Day 4 and a hundred years ago…

Today the Giant Golden Buddha suggests that we conjecture about the past…

Turning a patch of soil behind the house, I felt a muted clank, the distinct contact of metal on metal.  I didn’t hear it so much as feel it transferred up the long wooden handle of my spade and through my garden gloves.  I buried the head of the shovel again gingerly, to dislodge the object from the bed where my peas and spinach would eventually lie.

A muddy clump surfaced, and I punched away the dirt with my thumbs, revealing a rusted horseshoe.  I looked up at my small farmhouse; the original structure was built in the late 1700s.  The barn is now a two-car garage, but a brick remnant of chimney still stands between the windows in the loft.  You can see where the horse stall stood, and  there is a door where horses would have entered and left.  I was curious about the horse who wore this shoe and like to imagine it was a dusty white mare with brown patches and a brown mane, named Doris.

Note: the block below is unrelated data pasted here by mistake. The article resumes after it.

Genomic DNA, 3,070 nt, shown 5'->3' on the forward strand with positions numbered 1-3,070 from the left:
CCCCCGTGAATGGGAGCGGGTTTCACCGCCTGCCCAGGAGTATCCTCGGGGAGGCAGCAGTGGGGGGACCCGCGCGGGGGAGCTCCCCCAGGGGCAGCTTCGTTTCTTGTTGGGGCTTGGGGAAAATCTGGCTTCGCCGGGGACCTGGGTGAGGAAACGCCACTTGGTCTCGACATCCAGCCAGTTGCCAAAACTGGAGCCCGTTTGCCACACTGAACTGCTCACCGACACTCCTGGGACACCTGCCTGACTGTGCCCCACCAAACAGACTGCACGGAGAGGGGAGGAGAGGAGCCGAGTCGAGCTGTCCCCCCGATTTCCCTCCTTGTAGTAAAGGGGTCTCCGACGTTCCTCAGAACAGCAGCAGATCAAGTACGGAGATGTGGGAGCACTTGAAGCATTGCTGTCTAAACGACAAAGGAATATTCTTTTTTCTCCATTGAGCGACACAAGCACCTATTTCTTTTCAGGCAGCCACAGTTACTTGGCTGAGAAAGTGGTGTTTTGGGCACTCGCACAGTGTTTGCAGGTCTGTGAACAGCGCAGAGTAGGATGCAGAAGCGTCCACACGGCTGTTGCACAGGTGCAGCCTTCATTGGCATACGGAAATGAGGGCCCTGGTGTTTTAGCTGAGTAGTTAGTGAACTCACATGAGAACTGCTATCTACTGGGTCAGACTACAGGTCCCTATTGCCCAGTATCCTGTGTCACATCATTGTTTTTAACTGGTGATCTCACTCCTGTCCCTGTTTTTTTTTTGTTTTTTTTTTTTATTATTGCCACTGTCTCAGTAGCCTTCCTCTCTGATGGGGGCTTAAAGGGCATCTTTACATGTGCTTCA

The families who lived here 100, 200 years before us were farmers. I held up the horseshoe to my neighbor.  He crossed over from his own garden and shared the story of how he and his son unearthed a horse skeleton one year.  We both smiled at the history of our space and went back to our work.  As I continued digging, I wondered what I’ve dropped in gardens over the past two decades and whether it was interesting enough to make someone, someday, pause and speculate about me.


One Comment Add yours

  1. Mathman1953 says:

    Very poignant observation indeed. And this observation touches upon the thought of continuity and what inidivifuals feel is important (or not) about continuity. A recent episode of the tv series House found a homeless man dying in a hospital bed and his only concern was that his passing would go unnoticed by anyone. We all desire to affect the future flow of events in some way , thereby somehow gaining at least a crumb of immortality . Were the previous tenants on that property likewise concerned at some point ? I’m guessing they were.

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